The value of C for water is 1.00 cal/gC.
The values for specific heat that are reported in the literature are usually listed at a
specific pressure and/or volume, and you need to pay attention to these settings
when using values from textbooks in problems or computer models.
Example Problem: If a 2.34 g substance at 22C with a specific heat of 3.88 cal/gC is heated with 124 cal of energy, what is the new temperature of the substance?
Answer:
q
T =
MC
(124)
T =
= 13.7C
(2.34)(3.88)
Two other common heat variables are the heat of fusion and the heat of
vaporization. Heat of fusion is the heat required to melt a substance at its melting
temperature, while the heat of vaporization is the heat required to evaporate the
substance at its boiling point.
Chemical work is primarily related to that of expansion. In physics, work is
defined as:
w=df
Where:
w = work, in joules (Nm) (or calories, but we are using primarily SI units)
d = distance in meters
f = opposing force in Newtons (kg*m/s2)
In chemical reactions, work is generally defined as :
w = distance (area pressure)
The value of distance times area is actually the volume. If we imagine a reaction
taking place in a container of some volume, we measure work by pressure times
the change in volume.
w = V P
Where:
Energy
You might remember the first law of thermodynamics: energy
cannot be created or destroyed. Energy can only change form.
Chemically, that usually means energy is converted to work,
energy in the form of heat moves from one place to another, or
energy is stored up in the constituent chemicals. You have seen
how to calculate work. Heat is defined as that energy that is
transferred as a result of a temperature difference between a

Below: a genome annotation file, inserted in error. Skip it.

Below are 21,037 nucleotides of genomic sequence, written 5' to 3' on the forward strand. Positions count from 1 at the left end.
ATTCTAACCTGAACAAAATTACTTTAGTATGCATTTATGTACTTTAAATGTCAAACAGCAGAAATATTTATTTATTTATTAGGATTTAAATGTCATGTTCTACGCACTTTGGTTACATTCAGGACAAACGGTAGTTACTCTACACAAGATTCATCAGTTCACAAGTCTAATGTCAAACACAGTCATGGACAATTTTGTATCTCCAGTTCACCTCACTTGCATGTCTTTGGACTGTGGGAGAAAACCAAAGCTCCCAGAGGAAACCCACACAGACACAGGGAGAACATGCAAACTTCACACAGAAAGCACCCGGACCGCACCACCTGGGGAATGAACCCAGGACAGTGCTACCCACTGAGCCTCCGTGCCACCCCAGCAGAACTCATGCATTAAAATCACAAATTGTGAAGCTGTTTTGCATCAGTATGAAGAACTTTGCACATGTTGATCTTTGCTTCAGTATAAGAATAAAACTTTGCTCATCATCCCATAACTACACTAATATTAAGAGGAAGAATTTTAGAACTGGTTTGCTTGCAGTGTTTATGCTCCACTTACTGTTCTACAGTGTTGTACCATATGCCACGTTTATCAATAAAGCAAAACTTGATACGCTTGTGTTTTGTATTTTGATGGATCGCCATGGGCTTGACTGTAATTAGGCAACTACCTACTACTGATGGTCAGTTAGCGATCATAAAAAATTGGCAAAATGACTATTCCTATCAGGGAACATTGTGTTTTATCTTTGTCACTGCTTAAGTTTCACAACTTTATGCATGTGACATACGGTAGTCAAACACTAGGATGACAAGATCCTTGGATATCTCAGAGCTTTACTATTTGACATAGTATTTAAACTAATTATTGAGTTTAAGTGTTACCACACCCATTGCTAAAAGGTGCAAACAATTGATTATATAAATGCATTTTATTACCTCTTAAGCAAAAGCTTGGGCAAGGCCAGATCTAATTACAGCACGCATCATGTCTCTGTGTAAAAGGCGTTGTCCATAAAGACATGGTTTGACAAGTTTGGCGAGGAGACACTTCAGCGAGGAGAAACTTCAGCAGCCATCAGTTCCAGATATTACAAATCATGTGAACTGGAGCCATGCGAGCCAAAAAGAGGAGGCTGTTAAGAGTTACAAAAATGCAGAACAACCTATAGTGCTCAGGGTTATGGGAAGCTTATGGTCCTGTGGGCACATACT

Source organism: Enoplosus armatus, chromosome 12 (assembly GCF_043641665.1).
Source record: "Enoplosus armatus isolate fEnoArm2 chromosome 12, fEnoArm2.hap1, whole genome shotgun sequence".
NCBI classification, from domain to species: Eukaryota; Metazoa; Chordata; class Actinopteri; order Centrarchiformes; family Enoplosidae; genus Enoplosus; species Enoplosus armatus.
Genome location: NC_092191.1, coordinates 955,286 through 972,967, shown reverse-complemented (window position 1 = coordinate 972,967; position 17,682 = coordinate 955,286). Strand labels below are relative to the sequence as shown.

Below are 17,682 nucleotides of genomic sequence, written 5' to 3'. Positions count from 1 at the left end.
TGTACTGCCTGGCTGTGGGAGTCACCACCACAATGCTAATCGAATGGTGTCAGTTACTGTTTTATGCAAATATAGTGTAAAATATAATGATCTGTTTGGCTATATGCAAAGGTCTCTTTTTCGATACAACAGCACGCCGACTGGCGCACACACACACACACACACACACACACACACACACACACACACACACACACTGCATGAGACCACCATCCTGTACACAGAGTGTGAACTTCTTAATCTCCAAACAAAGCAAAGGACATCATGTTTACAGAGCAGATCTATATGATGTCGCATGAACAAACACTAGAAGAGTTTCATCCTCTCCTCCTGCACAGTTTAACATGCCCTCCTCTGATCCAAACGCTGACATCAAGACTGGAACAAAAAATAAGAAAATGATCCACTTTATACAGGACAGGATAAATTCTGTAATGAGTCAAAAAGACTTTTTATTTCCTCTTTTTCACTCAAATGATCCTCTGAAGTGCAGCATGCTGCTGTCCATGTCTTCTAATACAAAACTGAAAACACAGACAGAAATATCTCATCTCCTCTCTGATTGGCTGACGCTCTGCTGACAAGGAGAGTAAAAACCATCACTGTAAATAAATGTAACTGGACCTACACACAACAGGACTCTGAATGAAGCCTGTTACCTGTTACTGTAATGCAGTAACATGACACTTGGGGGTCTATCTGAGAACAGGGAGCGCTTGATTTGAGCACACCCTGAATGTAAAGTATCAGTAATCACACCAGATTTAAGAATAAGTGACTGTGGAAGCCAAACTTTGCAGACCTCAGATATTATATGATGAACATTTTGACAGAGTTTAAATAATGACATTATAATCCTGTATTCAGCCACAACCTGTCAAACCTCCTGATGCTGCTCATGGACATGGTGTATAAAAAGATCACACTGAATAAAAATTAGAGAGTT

system and its surroundings. Mathematically, we can look at the
change in energy of a system as being a function of both heat and
work:
E = q  w
Where:
E is the change in internal energy of a system
q is the heat flowing into the system
w is the work being done by the system
If q is positive, we say that the reaction is endothermic, that is, heat flows into the
reaction from the outside surroundings. If q is negative, then the reaction is
exothermic, that is, heat is given off to the external surroundings.
You might also remember the terms kinetic energy and potential energy. Kinetic
energy is the energy of motion  the amount of energy in an object that is moving.
Potential energy is stationary, stored energy. If you think of a ball sitting on the
edge of a table, it has potential energy in the energy possible if it falls off the table.
Potential energy can be transformed into kinetic energy if and when the ball
actually rolls off the table and is in motion. The total energy of the system is
defined as the sum of kinetic and potential energies.
In descriptions of the energy of a system, you will also see the phrase "state
properties". A state property is a quantity whose value is independent of the past
history of the substance. Typical state properties are altitude, pressure, volume,
temperature, and internal energy.
Enthalpy
Enthalpy is an interesting concept: it is defined by its change
rather than a single entity. A state property, the word enthalpy
comes from the Greek "heat inside". If you have a chemical
system that undergoes some kind of change but has a fixed
volume, the heat output is equal to the change in internal energy
(q = E). We will define the enthalpy change, H, of a system as
being equal to its heat output at constant pressure:
dH = q at constant pressure
Where:
H = change in enthalpy
We define enthalpy itself as:
H = E + PV
Where:
H = enthalpy
E = energy of the system
PV = pressure in atm times volume in liters
You will not need to be able to calculate the enthalpy directly; in chemistry, we are
only interested in the change in enthalpy, or H.
H = Hfinal  Hinitial or H = H(products)  H(reactants)
Tables of enthalpies are generally given as H values.
(The bond dissociation energy for NN is 163 kJ/mol; HH is 436
kJ/mol; NH is 391 kJ/mol)
Answer:
H = Hproducts  Hreactants